Now we might expect young Samuel, who doesn’t yet faithfully seem to know the Lord, not to recognize God’s voice. Yet wouldn’t we expect Eli to recognize that voice quickly?
His experience reminds us that it takes some practice to recognize God’s voice. In fact, it’s no easier for citizens of the 21st century to hear God speaking than it was for Eli and Samuel. The voices around us are, after all, often loud and shrill. North American culture, for example, has turned parts of its media and politics into a shouting match where many yell but few listen, especially to those with whom we disagree.
On top of that, the voices inside us are also very loud and insistent. They naturally demand that we do what’s best for those we like and love, as well as ourselves. Our natural sinfulness makes it very hard to distinguish between God’s voice and our self-interest.
So young Samuel must learn to listen for God’s voice. He needs doddering old Eli’s help to finally hear the God who has tried three times to speak to him in the night. Samuel needs his mentor to teach him to say: “Speak, for your servant is listening.”
Yet when finally God speaks, God’s message is, frankly, in some ways chilling. I even sometimes wonder if old Eli regretted urging Samuel to listen to it. God’s message is, after all, a message of disruption and upheaval.
God warns Samuel that desperate times are coming to Eli’s family. They will fall so far, hard and fast that Eli’s dying daughter-in-law will eventually deduce that God’s glory has simply abandoned it.
Yet God’s message to Samuel also communicates hope. While the lamp of God’s presence may be just smoldering like glowing embers in Samuel’s day, God promises to blow those dying embers into a roaring fire.
So we shouldn’t be surprised that while the word of the Lord is “rare” as our text opens, by the end of the chapter it’s coming fast and furious. Because God is with Samuel, God lets none of the prophet’s “words fall to the ground” (19). God’s Spirit gives Samuel’s words so much power that none of them are wasted. In fact, those words are so powerful that it becomes hard to distinguish them from God’s own words.
As a result, people from all over Israel eventually recognize that Samuel speaks for God. Where God’s word was once as rare as a Texas snowstorm in July, at our text’s end God is constantly revealing himself through Samuel’s words. The lamp of God is again burning brightly, however temporarily.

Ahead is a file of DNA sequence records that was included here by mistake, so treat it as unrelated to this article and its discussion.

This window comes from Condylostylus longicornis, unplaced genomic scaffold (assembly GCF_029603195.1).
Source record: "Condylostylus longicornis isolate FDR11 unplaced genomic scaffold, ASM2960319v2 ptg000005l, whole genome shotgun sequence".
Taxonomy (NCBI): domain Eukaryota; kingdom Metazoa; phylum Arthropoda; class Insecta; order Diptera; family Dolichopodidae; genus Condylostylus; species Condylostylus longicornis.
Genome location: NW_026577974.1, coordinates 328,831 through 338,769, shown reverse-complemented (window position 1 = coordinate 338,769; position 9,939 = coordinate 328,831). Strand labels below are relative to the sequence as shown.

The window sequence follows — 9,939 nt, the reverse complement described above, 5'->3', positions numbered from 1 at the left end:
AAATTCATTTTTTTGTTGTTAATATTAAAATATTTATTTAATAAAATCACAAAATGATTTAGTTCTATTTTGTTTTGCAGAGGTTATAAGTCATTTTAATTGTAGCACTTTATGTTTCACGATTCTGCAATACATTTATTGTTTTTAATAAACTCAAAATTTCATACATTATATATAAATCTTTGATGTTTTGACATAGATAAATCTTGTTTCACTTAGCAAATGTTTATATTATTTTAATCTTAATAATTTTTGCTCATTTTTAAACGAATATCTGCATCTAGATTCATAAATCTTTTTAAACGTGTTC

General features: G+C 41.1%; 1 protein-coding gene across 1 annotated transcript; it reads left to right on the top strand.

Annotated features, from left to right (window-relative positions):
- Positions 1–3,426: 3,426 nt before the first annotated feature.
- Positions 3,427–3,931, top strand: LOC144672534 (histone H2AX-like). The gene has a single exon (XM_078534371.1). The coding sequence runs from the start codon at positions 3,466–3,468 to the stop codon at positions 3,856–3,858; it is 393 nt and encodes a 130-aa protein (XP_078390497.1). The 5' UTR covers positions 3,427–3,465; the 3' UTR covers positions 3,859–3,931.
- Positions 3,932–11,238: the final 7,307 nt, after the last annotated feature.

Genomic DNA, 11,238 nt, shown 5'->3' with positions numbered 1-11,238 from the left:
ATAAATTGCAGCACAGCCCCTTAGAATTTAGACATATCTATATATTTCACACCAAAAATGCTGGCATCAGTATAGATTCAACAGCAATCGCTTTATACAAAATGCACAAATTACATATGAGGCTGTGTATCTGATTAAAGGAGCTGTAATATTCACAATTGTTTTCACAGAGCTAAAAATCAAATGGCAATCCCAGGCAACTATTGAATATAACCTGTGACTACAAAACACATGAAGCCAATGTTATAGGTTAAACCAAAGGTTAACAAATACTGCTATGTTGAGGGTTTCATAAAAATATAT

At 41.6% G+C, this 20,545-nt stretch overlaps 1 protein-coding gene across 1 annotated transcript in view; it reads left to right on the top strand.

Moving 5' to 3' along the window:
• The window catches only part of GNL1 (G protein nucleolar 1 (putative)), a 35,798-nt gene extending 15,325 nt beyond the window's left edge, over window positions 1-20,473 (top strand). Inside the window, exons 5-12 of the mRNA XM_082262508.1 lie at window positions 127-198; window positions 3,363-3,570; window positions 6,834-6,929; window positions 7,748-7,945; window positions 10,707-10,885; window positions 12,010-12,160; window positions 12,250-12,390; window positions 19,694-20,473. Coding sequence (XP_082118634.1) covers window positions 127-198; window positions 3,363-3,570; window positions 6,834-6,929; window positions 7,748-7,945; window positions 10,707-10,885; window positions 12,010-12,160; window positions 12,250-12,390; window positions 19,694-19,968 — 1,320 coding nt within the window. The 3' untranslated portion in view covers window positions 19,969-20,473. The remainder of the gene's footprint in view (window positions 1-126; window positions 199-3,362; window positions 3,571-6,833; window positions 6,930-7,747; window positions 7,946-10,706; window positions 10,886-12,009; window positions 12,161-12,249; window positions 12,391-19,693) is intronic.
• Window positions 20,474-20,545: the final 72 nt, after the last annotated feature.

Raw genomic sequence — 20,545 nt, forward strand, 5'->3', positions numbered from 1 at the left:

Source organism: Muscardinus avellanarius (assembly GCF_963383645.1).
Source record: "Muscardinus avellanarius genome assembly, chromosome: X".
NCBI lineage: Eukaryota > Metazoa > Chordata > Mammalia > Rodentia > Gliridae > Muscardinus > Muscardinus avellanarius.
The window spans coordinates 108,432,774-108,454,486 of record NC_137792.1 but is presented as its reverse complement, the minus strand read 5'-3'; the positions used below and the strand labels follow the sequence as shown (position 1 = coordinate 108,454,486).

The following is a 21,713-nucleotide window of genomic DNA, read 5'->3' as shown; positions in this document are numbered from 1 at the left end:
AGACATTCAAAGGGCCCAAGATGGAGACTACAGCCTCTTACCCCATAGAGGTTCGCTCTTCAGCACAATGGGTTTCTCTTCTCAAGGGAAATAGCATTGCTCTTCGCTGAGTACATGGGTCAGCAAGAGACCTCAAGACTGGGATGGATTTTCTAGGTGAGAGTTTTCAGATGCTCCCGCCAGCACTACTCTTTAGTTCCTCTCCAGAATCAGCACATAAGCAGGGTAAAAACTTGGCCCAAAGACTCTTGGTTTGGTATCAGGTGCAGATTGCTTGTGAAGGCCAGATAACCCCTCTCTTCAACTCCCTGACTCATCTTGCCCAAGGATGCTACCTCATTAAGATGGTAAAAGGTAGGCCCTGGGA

Spiritual darkness may still threaten to blot out the light of God’s presence in our world, just as it threatened to extinguish the light of the world that is Jesus. Wars and recession seem to threaten to snuff out the light of the world. Yet the light that God’s presence still shines brightly, by the power of the Holy Spirit.
So God still speaks, by God’s Word and Spirit. The only question is whether God’s adopted sons and daughters are listening. God gives the Holy Spirit whom God’s people need in order to hear God speaking. God has also given God’s Word by which we measure other voices.
Yet sometimes we think that God’s voice is hard to hear. After all, God sometimes speaks through people whom society easily ignores. God speaks through people with whom we don’t always theologically agree. God speaks through our Christian brothers and sisters in third and fourth world countries. God, by God’s common grace, sometimes even speaks some truth to us through followers of other religions.
So can God’s people listen closely enough to hear God speaking? Can we put aside our theological and ethnic pride long enough to hear God speaking through what sometimes seem like unlikely spokespeople? Can we, quite simply, join young Samuel in saying, “Speak, Lord, for your servant is listening”?
In their book, Craddock on the Craft of Preaching, editors Lee Sparks and Kathryn Hayes Sparks quote the wonderful preacher, Fred Craddock as saying, “The Bible takes listening very seriously. The Bible’s term for ‘listening’ is translated most often as ‘obey.’ The Bible doesn’t know the difference between ‘listen’ and ‘obey.’
“Listening is fundamental, but it is so hard to do. We have marvelous mechanisms for not listening. The Bible recognizes this. Recall that marvelous passage about the suffering servant in Isaiah 50:4b-5, ‘Morning by morning he wakens—wakens my ear to listen as those who are taught. The Lord opened my ear and I was not rebellious.’ The wording literally is ‘God dug out my ear.’ You don’t just listen—it takes an act of God to really listen.”
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Sermon Commentary for Sunday, January 14, 2018
1 Samuel 3:1-10, (11-20) Commentary